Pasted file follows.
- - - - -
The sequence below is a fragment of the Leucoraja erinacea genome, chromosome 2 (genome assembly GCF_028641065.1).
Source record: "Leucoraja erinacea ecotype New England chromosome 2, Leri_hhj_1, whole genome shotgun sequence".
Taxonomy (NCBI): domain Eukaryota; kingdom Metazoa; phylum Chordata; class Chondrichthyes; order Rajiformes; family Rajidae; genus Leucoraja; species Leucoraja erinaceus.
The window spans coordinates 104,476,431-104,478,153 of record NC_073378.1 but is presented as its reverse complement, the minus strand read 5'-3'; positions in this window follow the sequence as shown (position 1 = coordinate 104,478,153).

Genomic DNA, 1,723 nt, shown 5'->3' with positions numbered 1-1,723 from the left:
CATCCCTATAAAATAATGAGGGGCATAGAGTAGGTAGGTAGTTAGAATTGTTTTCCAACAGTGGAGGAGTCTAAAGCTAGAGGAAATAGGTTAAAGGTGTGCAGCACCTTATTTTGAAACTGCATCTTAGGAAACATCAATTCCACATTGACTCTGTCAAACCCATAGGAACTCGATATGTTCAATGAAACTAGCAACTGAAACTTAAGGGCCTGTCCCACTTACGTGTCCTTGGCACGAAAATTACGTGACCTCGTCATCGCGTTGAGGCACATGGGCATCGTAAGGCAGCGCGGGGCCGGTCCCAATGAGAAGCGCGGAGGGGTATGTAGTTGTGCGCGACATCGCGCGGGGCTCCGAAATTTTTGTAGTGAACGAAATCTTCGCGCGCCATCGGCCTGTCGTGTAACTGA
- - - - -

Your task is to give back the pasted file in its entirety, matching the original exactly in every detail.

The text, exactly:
The sequence below is a fragment of the Leucoraja erinacea genome, chromosome 2 (genome assembly GCF_028641065.1).
Source record: "Leucoraja erinacea ecotype New England chromosome 2, Leri_hhj_1, whole genome shotgun sequence".
Taxonomy (NCBI): domain Eukaryota; kingdom Metazoa; phylum Chordata; class Chondrichthyes; order Rajiformes; family Rajidae; genus Leucoraja; species Leucoraja erinaceus.
The window spans coordinates 104,476,431-104,478,153 of record NC_073378.1 but is presented as its reverse complement, the minus strand read 5'-3'; positions in this window follow the sequence as shown (position 1 = coordinate 104,478,153).

Genomic DNA, 1,723 nt, shown 5'->3' with positions numbered 1-1,723 from the left:
CATCCCTATAAAATAATGAGGGGCATAGAGTAGGTAGGTAGTTAGAATTGTTTTCCAACAGTGGAGGAGTCTAAAGCTAGAGGAAATAGGTTAAAGGTGTGCAGCACCTTATTTTGAAACTGCATCTTAGGAAACATCAATTCCACATTGACTCTGTCAAACCCATAGGAACTCGATATGTTCAATGAAACTAGCAACTGAAACTTAAGGGCCTGTCCCACTTACGTGTCCTTGGCACGAAAATTACGTGACCTCGTCATCGCGTTGAGGCACATGGGCATCGTAAGGCAGCGCGGGGCCGGTCCCAATGAGAAGCGCGGAGGGGTATGTAGTTGTGCGCGACATCGCGCGGGGCTCCGAAATTTTTGTAGTGAACGAAATCTTCGCGCGCCATCGGCCTGTCGTGTAACTGA